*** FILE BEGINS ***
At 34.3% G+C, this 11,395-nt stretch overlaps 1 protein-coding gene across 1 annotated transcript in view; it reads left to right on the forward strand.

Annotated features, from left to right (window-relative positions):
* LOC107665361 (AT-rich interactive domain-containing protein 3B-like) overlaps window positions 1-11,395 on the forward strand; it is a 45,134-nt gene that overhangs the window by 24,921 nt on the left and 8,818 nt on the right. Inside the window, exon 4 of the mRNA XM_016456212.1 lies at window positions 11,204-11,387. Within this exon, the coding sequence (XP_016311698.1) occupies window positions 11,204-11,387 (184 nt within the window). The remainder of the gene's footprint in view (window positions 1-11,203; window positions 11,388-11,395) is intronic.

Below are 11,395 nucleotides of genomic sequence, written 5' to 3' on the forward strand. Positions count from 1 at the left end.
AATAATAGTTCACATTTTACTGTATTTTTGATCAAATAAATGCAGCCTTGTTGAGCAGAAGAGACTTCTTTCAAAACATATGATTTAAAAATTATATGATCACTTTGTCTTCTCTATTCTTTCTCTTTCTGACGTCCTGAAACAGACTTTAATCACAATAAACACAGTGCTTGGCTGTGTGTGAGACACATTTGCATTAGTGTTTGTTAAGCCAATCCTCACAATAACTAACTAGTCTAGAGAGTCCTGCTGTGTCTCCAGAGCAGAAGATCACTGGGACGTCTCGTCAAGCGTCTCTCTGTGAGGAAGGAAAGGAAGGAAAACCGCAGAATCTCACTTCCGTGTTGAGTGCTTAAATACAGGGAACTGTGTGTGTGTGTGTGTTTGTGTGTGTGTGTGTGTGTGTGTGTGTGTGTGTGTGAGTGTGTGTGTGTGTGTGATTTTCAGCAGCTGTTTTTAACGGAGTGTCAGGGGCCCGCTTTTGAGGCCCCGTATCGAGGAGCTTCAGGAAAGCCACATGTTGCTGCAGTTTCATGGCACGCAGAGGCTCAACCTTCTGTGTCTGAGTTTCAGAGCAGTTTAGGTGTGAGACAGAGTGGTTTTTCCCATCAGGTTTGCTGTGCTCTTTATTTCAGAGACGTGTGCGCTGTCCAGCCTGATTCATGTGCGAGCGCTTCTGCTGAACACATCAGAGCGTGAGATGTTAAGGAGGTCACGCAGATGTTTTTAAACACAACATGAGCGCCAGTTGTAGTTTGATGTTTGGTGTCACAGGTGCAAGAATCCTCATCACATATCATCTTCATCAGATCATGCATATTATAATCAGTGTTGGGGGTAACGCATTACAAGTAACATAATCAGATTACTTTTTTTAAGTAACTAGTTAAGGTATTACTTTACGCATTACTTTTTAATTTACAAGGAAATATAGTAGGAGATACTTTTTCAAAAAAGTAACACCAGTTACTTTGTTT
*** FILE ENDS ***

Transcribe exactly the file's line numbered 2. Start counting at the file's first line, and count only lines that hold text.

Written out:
Annotated features, from left to right (window-relative positions):